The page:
What is an Expungement
According to New Jersey law, an expungement is the removal of all records on file from any court, detention/correctional facility, law enforcement or criminal justice agency or juvenile justice agency. The records that are removed concern an individual’s arrest, detention, trial or ruling within the criminal or juvenile justice system. If records are expunged, those records and any related proceedings are considered to have never happened. However, the records are not destroyed. They are isolated, moved to a different location and saved separately. Consequently, if a search is conducted, no records of arrests or convictions will be found. (N.J.S. 2C:52-1).
There are certain situations, however, when an expungement is not effective, and the records can be found or used. For example, if a person is applying to work at a law enforcement agency, correctional facility, the judicial branch of government, if there is a sentencing for a new offense, or if a person is seeking a conditional discharge after there was a previous conditional discharge the records may be consulted. However, expungements are effective in most circumstances.
In New Jersey, there are only certain types of offenses that can be expunged. The process by which one qualifies for an expungement is quite complicated. The fastest way to find out if you’re eligible is to take our free expungement eligibility test.
All convictions require a waiting time before they can be expunged. The waiting time differs depending on the nature of the conviction. For felonies, the waiting time is ten years. However, an application can be made after five years if granting the expungement is in the public interest. If one is convicted of the misdemeanor of either disorderly persons offense or petty disorderly persons offense, the waiting time is five years. The waiting period for juvenile adjudication is five years or a period for an equivalent offense if committed by an adult, whichever is less. If an individual is convicted of violating a municipal ordinance, the waiting time is two years. Young drug offenders (twenty one years of age or younger) must wait one year. If one receives a dismissal following the completion of diversion, the waiting time is six months. The above waiting period begins at the time of the sentencing, payment of fines, successful parole/probation, or completion of a jail/prison sentence, whichever is later. It does not begin on the date of the offense.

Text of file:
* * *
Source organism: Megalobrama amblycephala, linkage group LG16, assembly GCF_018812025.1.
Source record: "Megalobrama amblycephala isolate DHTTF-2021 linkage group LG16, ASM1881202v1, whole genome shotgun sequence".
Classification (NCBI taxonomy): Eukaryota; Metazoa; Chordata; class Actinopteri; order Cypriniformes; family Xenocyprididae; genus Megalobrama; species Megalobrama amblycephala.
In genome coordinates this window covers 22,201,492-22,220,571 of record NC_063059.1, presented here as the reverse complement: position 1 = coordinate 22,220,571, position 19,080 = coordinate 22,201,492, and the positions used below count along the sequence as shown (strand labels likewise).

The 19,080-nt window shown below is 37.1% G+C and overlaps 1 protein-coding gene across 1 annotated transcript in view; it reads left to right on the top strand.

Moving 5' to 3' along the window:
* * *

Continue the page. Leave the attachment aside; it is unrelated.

Further, if a case has been dismissed and there is no conviction, there is no waiting time. Also, if an individual has been arrested but not convicted (found not guilty), or the charges have been dropped, expungement may occur without a waiting time. For example, if an individual is arrested or held to answer for a crime, even if it is as extreme as arson or murder, that person can have his record expunged if he is found not guilty or the case is dismissed.
f an individual is deemed to be not guilty of a crime by reason of insanity or lack of mental capacity, those records cannot be expunged. Additionally, final restraining orders arising from domestic violence situations cannot be expunged. Certain offenses cannot be expunged, including motor vehicle offenses (driving while intoxicated), serious violent crimes ( murder, robbery, kidnapping, etc.), and sexual offenses against children (lewd conduct with a minor). Lastly, if an individual has been convicted of more than three disorderly persons offenses or two indictable offenses, that individual cannot get an expungement.